Jo Swinson: “We can’t pretend we didn’t get things wrong”

The Liberal Democrats’ leadership frontrunner considers the party’s time in coalition government. 

 

 

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Jo Swinson is running for the Liberal Democrat leadership, and if the bookmakers are right, she is on course to win: but she’s not enjoying it very much.

“There is something that is inherently a bit more uncomfortable being up against somebody [her leadership rival Ed Davey] who’s on your team, who you get on with, and who you’re going to be really close colleagues with, whatever the outcome,” she tells me on a train journey to Bournemouth, where she is speaking at a local government conference in her role as the party’s deputy leader.

Swinson was selected as the Lib Dem candidate in East Dunbartonshire in Scotland –where she grew up and went to school – in 2005, and has been the party’s candidate there ever since. Her first reaction on being elected to parliament, overturning a Labour majority, was, “Thank God, I don’t have to do any more selections.”

“In the Tories and Labour, you are at least talking about massive broad churches – where you’ve got Liz Kendall and John McDonnell, obviously, there’s going to be some broader policy differences. In a party like the Lib Dems, where we’re very united, it feels a bit more like, ‘I think I’m better than him’ – and I do, but it doesn’t necessarily feel so kind to stand up there and say that about a colleague, right?”

That challenge is perhaps more acute for Swinson, who has been a Lib Dem since secondary school. “Two issues drew me to the Liberal Democrats: education and PR,” she says. On the one hand, local schools were groaning under the weight of spending restraints, while on the other, the electoral system made voting feel pointless “because if you voted Labour they were going to win anyway, and if you voted for anyone else, then your vote didn’t count”. 

She was impressed by Paddy Ashdown, the party’s then leader, and his commitment to raising taxes to pay for more education spending – and she formally joined at university. “I knew I was a Lib Dem, and I was joining everything else. I was joining the Flamenco Society, and who knows what else, so yes, I paid my whatever it was, two pounds, and joined.”

Time in the Liberal Democrat Society led to an invite to a residential training weekend. “Basically, the reason I went was partly because I’d planned to go to Paris with my boyfriend and we’d split up, and I was kind of mooching about,” she recalls. “So this invite came in, and I thought, it was only a tenner, I’ll just go to this, meet some new people, what’s the worst that can happen?”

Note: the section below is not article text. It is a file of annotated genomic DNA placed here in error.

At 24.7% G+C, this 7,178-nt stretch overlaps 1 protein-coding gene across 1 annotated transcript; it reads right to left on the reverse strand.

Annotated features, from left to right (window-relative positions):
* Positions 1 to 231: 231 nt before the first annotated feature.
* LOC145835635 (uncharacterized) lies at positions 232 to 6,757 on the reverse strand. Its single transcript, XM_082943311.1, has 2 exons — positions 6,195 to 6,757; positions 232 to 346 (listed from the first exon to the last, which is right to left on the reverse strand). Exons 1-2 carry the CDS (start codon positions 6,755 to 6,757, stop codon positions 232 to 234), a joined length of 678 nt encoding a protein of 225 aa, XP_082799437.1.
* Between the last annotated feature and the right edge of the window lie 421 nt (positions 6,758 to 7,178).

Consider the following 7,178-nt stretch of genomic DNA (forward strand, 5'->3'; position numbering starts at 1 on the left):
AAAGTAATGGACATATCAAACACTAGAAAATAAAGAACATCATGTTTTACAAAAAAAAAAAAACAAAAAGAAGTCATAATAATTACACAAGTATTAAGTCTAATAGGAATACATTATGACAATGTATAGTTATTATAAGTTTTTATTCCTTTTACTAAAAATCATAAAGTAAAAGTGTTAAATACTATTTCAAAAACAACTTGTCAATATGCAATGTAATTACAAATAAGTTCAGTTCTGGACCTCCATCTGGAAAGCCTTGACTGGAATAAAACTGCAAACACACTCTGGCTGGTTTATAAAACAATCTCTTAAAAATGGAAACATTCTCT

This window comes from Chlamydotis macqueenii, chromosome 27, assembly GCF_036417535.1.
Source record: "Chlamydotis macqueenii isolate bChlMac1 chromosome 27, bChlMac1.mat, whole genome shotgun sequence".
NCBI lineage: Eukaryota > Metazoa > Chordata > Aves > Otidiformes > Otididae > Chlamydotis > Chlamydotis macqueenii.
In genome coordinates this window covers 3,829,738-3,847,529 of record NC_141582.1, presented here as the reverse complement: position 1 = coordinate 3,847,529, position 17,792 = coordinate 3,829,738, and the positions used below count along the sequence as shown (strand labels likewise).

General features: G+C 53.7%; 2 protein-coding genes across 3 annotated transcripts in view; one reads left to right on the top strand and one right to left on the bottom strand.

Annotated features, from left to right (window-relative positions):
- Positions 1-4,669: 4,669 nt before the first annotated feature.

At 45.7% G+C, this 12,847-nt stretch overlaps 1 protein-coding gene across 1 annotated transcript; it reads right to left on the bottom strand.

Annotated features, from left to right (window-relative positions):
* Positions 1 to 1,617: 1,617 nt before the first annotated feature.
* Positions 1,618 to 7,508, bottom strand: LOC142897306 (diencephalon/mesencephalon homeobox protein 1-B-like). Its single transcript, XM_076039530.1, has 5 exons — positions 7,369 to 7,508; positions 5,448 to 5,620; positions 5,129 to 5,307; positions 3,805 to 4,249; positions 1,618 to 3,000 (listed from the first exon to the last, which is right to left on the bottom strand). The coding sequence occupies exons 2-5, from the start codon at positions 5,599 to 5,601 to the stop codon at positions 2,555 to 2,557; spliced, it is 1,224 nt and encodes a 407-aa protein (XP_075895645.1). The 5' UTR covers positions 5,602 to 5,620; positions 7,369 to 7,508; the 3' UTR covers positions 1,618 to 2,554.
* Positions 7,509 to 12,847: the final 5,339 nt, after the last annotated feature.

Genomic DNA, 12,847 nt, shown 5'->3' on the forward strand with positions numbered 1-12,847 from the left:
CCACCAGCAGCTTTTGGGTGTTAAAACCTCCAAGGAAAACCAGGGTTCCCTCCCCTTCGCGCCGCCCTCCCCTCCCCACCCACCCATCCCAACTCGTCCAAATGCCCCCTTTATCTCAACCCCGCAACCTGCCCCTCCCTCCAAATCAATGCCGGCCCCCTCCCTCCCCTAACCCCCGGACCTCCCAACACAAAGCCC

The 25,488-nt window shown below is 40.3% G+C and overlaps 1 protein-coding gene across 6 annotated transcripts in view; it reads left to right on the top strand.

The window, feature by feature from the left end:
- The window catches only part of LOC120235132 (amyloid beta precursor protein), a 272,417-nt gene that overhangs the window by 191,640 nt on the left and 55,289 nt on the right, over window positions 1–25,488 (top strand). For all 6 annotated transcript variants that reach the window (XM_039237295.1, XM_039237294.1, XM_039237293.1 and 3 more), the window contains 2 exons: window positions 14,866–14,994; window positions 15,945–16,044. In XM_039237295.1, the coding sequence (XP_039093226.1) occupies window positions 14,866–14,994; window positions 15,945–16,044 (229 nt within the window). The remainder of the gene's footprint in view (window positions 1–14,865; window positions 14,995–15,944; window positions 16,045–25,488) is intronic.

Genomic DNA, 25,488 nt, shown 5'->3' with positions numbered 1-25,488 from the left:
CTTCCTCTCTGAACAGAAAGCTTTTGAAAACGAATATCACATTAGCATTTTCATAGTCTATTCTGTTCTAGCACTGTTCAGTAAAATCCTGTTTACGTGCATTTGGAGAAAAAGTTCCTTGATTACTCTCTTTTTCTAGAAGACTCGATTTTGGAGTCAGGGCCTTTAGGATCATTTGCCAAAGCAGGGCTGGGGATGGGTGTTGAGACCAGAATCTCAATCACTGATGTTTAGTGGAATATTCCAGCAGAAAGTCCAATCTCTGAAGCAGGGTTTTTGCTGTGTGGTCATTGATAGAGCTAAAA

The “worst” turned out to be election to the party’s national executive and, eventually, a return to her home town, winning the seat from Labour with a majority of a little over 4,000. First as a backbencher and then as the party’s shadow Scottish secretary, she made a name for herself as a campaigner – presenting a bill to parliament for the reduction of excessive packaging, and  leading a campaign on body confidence.

In coalition, she was parliamentary private secretary, first to Vince Cable and then to Nick Clegg, before finally becoming a junior minister in the business department. She describes her promotion from being Cable’s PPS to Clegg’s as a “surreal event”. Chris Huhne had been forced to resign from government and Clegg was conducting a reshuffle during a party away day in a hotel in Eastbourne.

“He knows that I do a lot of campaigning as well, and he said, ‘You know, I don’t want you to feel you have to stop that, you can still keep doing your Bodyform stuff.’ And I said, ‘Nick, you know it’s not Bodyform, right?’”

“Well, whatever it is.”

“It’s body image: Bodyform’s a brand of sanitary towels.”

Despite her political proximity to Clegg, Swinson was never promoted to the cabinet. Nor were any Liberal Democrat women during the life of the coalition. I ask her if she thinks that Clegg’s inability to remember what her feminist campaigning was about, and his failure to promote a single woman to the cabinet, are linked.

“I don’t know,” she says. “It’s not intentional, but we still operate within a society where there are levels of unconscious bias and assumptions that are constant, that are almost imperceptible, but they kind of layer on, and they shape the politics that we have.”

That belief has led her to abandon the usual safety-first playbook of a front-runner, repeatedly challenging her party’s record on racial and sexual diversity.

“I recognise I’m hugely privileged, but I think a lot of people within the political system do not clock how much that is the case, and I think that’s why I’m a bit challenging sometimes with the party.”

One of the challenges Swinson has made to her party is to “own the failures” of its time in coalition. “Not in a sort of beat-yourself-up-about it-constantly way, but just in a matter of fact way: there were some amazing things that we did and we rightly talk about them, and if we try to pretend that we didn’t get anything wrong, then people won’t believe us about the things that were great.” 

Will that be one challenge too many for the Liberal Democrat grass roots? Whatever happens, Swinson isn’t going to let that compromise her campaign, even if she will be relieved when it’s all over.

Stephen Bush is political editor of the New Statesman. His daily briefing, Morning Call, provides a quick and essential guide to domestic and global politics.

This article appears in the 19 July 2019 issue of the New Statesman, The Facebook fixer